Lastly, are tags the proper length? Do they contain compelling calls to action?
Rich Snippets – Reviews
Does your site offer a product or service that can be reviewed? Use snippets and take advantage of Schema.org markup for reviews of your services. Using Schema, you can mark-up your pages in ways recognized by major search engines including Bing, Google, and Yahoo!
Website Hierarchy & Navigation
The agency should examine your website hierarchy from both a user perspective and to see how Google might crawl the site. Notice I put the user first – because that’s also what Google does. So create your site hierarchy for the user. This means things like having your most important pages easily reached and having your site laid out in an intuitive way.
This hierarchy should be reflected in the URL structure as well because search engines don’t necessarily see the hierarchy – but they do see the URL structure.
The logical URL structure and a way of conveying the site’s hierarchy to search engines can be achieved through communicative URLs.
Internal linking is text-based linking from one page on the site to another, and is used to link keywords with relevant pages on your website. This helps search engines understand the relationship among pages and importance as they crawl your site.
404 Error Page
The 404-error page tells users that a page which they attempted to navigate to does not exist. Use the 404 page as an opportunity to communicate to the user what the business is about and let them know what the next step may be. Provide suggestions for alternative navigation:
How does your site look on a mobile device? Given the 39% rise in the number of shoppers using mobile devices over the last holiday season it’s critically important that your site looks and functions properly on all devices. Does your agency recommend a responsive site or a separate mobile site? They should have a recommendation one way or another and a solid reason why. Just remember, if you’re thinking of designing a mobile site to just add on to your desktop site – you’ll end up doing two of everything to keep up. Make sure there’s a solid strategy in place before you make this sort of decision.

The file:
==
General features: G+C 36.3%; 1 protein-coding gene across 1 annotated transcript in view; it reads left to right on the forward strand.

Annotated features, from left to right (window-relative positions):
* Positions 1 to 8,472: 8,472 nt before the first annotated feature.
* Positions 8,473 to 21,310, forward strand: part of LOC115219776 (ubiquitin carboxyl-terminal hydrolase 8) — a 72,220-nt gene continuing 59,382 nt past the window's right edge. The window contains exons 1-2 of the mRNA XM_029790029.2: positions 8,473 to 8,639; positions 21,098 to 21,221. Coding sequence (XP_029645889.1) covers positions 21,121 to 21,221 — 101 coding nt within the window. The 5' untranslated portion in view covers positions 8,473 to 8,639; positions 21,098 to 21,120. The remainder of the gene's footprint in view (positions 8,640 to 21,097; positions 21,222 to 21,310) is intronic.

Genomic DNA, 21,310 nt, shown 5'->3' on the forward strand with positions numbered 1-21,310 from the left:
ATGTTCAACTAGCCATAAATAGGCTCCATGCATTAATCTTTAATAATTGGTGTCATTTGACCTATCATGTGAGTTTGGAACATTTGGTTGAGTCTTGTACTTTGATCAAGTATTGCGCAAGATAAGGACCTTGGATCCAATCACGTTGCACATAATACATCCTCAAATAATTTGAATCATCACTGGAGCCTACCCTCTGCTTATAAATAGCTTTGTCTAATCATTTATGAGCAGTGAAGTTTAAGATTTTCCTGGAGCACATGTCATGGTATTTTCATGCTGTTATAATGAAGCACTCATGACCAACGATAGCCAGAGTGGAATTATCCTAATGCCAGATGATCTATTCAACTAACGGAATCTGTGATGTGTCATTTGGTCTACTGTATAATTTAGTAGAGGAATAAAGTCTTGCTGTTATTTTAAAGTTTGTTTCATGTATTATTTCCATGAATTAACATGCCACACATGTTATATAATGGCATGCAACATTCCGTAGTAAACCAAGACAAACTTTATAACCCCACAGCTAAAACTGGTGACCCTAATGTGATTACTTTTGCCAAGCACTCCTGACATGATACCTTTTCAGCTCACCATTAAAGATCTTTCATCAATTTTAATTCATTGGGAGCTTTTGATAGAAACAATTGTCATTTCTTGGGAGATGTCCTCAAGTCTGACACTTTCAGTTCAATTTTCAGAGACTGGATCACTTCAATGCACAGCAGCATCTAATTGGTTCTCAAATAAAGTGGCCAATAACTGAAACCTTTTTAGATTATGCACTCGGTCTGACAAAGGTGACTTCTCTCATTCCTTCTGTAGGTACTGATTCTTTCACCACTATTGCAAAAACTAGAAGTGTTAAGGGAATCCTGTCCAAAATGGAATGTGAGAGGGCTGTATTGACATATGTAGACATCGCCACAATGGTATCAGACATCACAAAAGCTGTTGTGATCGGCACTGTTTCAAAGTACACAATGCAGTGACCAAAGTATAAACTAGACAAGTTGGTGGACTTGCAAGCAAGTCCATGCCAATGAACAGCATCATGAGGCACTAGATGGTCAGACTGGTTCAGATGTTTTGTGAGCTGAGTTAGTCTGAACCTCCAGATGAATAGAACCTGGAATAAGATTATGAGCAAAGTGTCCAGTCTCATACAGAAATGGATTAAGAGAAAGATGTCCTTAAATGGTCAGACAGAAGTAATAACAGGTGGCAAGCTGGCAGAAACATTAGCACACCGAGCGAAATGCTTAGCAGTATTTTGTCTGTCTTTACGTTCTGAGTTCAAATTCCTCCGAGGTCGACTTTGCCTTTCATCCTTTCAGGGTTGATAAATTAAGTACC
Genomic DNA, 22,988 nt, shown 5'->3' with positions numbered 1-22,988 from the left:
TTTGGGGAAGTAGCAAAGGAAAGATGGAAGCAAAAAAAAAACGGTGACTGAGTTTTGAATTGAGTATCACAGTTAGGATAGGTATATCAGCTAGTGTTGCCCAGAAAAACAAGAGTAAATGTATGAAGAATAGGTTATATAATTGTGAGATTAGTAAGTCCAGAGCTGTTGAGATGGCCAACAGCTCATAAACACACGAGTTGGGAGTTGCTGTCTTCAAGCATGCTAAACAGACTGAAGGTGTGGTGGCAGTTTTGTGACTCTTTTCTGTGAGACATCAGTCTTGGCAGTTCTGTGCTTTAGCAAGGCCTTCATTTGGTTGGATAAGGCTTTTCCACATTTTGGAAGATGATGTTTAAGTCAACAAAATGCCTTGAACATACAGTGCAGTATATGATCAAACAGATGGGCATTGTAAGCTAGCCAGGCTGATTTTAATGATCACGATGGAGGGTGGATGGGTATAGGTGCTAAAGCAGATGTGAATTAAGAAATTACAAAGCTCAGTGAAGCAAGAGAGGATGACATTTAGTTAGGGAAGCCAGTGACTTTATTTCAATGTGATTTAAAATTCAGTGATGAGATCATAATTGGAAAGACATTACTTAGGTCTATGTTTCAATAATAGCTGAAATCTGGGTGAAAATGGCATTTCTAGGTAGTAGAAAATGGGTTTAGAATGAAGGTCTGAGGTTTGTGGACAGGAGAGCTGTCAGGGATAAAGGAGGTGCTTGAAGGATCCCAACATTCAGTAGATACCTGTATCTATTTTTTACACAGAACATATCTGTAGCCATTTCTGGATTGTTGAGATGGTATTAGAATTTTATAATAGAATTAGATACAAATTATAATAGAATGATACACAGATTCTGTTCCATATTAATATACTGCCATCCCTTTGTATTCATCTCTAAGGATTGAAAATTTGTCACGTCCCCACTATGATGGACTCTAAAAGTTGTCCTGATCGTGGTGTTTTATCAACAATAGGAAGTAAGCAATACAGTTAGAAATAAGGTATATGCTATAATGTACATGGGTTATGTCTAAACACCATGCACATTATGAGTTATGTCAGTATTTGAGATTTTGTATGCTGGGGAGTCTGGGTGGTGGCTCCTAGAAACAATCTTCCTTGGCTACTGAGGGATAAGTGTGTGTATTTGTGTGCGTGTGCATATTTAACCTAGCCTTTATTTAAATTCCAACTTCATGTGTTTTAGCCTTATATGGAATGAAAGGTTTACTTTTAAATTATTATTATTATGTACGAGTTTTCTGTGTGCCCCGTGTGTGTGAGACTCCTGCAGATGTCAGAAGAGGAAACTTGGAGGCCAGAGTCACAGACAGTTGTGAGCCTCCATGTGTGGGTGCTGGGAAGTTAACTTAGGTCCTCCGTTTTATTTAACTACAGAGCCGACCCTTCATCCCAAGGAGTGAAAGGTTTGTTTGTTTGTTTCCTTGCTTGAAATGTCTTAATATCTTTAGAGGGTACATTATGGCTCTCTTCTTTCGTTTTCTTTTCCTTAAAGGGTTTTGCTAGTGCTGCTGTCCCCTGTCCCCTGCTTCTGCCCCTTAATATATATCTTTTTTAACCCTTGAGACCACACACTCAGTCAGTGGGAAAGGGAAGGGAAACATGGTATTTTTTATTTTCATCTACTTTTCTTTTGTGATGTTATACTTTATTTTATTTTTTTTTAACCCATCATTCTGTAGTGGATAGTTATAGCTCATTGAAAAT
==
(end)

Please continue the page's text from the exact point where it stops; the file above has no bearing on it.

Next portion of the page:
Does the agency look at your site speed and recommend ways to improve it? Site speed is another important factor. What’s your site speed on a desktop versus a mobile device? If your site takes a long time to load – users will simply hit the back button.
Social Media and Social Sharing Buttons
Social signals have become increasingly important over the last year and will continue to gain traction. When people want to share information about your site on their social networks, make it as easy as possible by placing social sharing buttons on each page:
Breadcrumb navigation offers a visually enticing way for users to keep track and know where they’re specifically located as they navigate your site. For search engines, breadcrumbs provide a quick navigational guide on where to go after they are done crawling one page.
A good breadcrumb navigation looks like: